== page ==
Acclimatisation | The most important Open Water skill

What is acclimatisation?

Acclimatisation is the process Open Water swimmers use to allow their body to adjust to cold water. Unlike your swimming pool – you can’t really just dive in. It’s always best to allow your body to get used to the water gradually and to follow a number of steps to allow your body, your muscles and your mind adjust to the Open Water environment. And the acclimatisation process is one of the first things we work through with our Open Water Virgins – it really is one of the most important Open Water skills.

Why is it so important?

Acclimatisation is important because it helps you to mitigate the risk of ‘cold water shock‘ – the adverse reaction of the body to very cold water, often triggered by an unexpected fall or a rushed entry into cold water.

Cold water shock aside, if you start swimming without acclimatising then your swim simply won’t be as effective or as smooth as it could be – your muscles won’t be used to the water and you won’t be swimming at your best. And so you really should acclimatise whenever you swim in Open Water and especially before an Open Water race – this is something we run through with our Open Water experts and nearly every Open Water swimmer has an experience (usually not the best) of forgetting to acclimatise before a race.

How to acclimatise?

  1. Splash your face, hands and your body with the cold water
  2. Enter the water gradually (ideally via a ramp or a shallow gradient)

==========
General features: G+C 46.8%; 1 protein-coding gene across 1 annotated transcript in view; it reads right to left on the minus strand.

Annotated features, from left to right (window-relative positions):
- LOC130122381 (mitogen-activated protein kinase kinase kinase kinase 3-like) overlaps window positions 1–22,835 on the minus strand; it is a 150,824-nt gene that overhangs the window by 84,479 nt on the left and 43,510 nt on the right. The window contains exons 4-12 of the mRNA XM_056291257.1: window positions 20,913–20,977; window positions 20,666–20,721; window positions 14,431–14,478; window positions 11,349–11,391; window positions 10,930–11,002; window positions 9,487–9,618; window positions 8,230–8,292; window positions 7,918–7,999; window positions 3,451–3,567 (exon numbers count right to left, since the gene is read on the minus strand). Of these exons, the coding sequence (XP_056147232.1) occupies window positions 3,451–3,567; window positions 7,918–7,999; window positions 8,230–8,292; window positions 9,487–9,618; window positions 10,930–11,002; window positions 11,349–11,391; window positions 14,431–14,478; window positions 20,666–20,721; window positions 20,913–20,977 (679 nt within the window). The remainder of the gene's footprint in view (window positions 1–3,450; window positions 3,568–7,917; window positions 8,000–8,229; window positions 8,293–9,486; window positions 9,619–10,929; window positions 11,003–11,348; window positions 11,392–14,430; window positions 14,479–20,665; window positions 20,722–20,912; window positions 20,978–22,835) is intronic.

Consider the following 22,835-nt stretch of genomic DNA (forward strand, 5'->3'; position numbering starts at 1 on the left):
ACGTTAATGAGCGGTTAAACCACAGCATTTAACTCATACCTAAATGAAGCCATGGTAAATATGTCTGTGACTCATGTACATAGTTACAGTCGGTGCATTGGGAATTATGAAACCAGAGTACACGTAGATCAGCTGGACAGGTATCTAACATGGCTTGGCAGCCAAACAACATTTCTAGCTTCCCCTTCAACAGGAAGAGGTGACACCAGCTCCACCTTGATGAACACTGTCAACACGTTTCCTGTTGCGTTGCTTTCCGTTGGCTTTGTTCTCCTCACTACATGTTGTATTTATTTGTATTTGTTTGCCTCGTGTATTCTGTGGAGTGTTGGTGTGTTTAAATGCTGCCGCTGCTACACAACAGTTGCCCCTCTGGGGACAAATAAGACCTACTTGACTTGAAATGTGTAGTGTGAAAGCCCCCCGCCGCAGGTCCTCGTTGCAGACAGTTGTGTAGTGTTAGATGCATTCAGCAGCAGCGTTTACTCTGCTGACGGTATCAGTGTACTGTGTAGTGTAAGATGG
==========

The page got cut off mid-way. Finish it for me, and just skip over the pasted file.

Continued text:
3. Once in the water, let some water down the front of your wetsuit – yes, it might sound like we’re being a bit mean here BUT this is the best way to cool your body down quickly.
  4. Practise floating on your front and back, relax your muscles, your lungs and let your wetsuit do most of the work
  5. Practise breathing out into the water (using your mouth). Follow the breathing drill below to allow your lungs to expand and to counteract the constricting effects of your wetsuit:

Breathe out for 5 seconds with a calm inhale in between each exhale (repeat 10 times)

Breathe out for 10 seconds (repeat 10 times)

Breathe out for 20 seconds (repeat 10 times)

Top acclimatisation tips:

  • Practice regular cold water submersion – cold baths or showers is a great place to start!
  • Always allow enough time before a race or swim to acclimatise properly
  • Know your own body and recognise the symptoms of cold water shock
  • The more you acclimatise the easier it becomes!
3 replies
  1. Jane Johnson
    Jane Johnson says:

    I agree – this is an important part of OW swimming. So why do race organisers often not take this into account & rarely allow time to acclimatise before the race start? You’re often not allowed in the water before the start & worse, in some triathlons, it’s a mass start from land & you’re expected to swim straight off! I swim in OW often but had panic attack from a mass start in an OW triathlon due to lack of acclimatisation.

  2. Harriet
    Harriet says:

    Yes I learned the hard way on my first ever cold water swim.. Got in too quickly and had severe chest pains and breathing problems.. And thus discovered I had high blood pressure .. Not a good mix! However now sorted and enjoy many river swims

  3. ig
    ig says:

    Oh my goodness! Awesome article dude! Thanks, However I am going through difficulties with your
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